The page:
In operation, the serial AND computational units 600 synthesize a match line result 214 that resembles a solution that would occur had there been a very large word comprising a single bit pattern row. More particularly, the serial AND computational units 600 combine the match lines 206 from bit pattern rows comprising a single word entry, and output the match line result 214 from the serial AND computational unit 600 corresponding to the bit pattern row having the lowest memory address. The match line results 214 corresponding to the bit pattern rows of the remainder of the word entry are forced to a miss or “0.” To facilitate match line 206 combining, each serial AND computational unit 600 receives the match line result 214 from an adjacent serial AND computational unit 600, as described in greater detail below.

FIG. 7 is a schematic diagram showing a serial AND computational unit 600, in accordance with an embodiment of the present invention. The serial AND computational unit 600 includes an XNOR gate 700 and an OR gate 702, each coupled as an input to an AND gate 704. The output of the AND gate 704 is provided to a flip-flop 706 controlled by the clock signal 304. The flip-flop 706 provides the match line result 214 for the bit pattern row.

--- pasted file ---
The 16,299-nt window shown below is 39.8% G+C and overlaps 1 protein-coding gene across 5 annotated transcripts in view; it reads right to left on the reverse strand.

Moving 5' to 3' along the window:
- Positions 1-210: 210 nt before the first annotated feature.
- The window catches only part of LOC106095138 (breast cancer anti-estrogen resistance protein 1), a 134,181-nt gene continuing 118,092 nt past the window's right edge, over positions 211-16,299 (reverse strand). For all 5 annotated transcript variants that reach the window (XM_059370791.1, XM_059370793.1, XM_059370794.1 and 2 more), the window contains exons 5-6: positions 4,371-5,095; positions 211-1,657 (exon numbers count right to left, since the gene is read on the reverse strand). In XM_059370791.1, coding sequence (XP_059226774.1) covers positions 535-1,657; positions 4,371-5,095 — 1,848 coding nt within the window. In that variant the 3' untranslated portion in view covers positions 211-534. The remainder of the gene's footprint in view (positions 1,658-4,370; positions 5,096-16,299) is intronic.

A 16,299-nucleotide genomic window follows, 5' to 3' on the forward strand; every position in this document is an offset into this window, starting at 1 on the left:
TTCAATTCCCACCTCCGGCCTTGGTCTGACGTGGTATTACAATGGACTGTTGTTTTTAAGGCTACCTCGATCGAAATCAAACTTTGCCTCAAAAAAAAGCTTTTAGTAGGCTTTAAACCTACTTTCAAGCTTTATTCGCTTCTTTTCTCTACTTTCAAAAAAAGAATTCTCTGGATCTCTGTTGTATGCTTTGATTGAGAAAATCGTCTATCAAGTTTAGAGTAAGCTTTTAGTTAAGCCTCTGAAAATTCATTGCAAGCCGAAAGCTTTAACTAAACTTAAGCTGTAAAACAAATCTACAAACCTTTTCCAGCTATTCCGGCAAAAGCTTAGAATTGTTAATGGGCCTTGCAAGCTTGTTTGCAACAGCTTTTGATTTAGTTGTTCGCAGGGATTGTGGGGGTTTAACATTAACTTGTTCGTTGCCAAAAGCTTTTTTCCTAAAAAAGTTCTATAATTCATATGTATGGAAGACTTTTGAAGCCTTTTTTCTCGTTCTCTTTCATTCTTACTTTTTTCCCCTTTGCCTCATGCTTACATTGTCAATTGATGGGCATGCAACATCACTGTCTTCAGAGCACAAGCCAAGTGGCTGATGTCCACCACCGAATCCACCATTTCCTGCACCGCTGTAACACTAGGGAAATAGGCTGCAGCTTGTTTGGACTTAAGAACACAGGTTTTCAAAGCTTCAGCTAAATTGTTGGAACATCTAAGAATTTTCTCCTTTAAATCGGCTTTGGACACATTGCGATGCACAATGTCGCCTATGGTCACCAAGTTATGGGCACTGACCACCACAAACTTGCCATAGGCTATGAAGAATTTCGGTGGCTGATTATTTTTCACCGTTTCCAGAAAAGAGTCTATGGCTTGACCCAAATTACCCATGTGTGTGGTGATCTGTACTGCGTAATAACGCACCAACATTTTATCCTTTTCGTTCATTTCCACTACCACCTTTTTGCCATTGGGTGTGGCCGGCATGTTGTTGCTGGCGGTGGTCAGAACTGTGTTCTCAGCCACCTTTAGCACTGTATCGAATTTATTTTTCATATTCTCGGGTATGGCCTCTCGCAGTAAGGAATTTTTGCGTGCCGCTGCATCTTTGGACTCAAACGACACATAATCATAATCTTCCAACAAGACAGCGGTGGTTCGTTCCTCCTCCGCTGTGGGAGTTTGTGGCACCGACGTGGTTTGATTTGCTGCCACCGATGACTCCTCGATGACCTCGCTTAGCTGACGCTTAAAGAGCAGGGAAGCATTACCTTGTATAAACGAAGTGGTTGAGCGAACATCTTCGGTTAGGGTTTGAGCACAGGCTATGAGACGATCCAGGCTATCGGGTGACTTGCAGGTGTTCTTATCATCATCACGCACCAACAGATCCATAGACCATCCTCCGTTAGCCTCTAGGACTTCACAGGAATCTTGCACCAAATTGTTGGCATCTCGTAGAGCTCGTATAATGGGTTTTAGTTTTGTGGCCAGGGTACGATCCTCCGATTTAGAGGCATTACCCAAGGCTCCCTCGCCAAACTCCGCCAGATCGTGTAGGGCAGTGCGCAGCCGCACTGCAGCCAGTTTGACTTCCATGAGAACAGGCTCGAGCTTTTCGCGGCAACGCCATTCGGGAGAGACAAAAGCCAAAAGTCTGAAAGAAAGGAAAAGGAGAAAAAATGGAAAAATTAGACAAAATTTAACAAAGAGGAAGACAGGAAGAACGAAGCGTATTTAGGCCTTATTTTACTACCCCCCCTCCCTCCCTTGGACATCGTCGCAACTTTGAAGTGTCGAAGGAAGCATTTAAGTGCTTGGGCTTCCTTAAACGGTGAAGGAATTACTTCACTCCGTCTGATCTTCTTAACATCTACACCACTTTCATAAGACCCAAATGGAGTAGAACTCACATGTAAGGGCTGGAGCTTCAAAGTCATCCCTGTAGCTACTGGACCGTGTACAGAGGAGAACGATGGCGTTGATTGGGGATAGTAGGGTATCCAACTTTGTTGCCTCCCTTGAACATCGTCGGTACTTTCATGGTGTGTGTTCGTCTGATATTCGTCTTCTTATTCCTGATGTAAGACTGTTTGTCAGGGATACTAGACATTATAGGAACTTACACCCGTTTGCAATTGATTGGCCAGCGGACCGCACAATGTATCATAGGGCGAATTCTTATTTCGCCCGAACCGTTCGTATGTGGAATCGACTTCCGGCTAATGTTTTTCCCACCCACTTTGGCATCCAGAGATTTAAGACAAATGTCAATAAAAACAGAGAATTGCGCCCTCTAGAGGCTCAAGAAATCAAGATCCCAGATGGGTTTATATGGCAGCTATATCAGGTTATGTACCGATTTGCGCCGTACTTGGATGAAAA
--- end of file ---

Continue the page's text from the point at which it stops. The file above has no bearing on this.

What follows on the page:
In operation, the XNOR gate 700 of the serial AND computational unit 600 receives as inputs the word boundary bit S. 218 for the bit pattern row and the SC 602 control signal. In addition, the OR gate 702 receives as inputs the match line result 214 from the adjacent serial AND computational unit and the {overscore (SSE)} control signal 604. The output of the XNOR gate 700 and the output of the OR gate 702 are provided as inputs to the AND gate 704 along with the match line 206 for the current bit pattern row. The result of the AND gate 704 is then stored by the flip-flop 706, the output of which provides the combined match line result 214 for one or more bit pattern rows.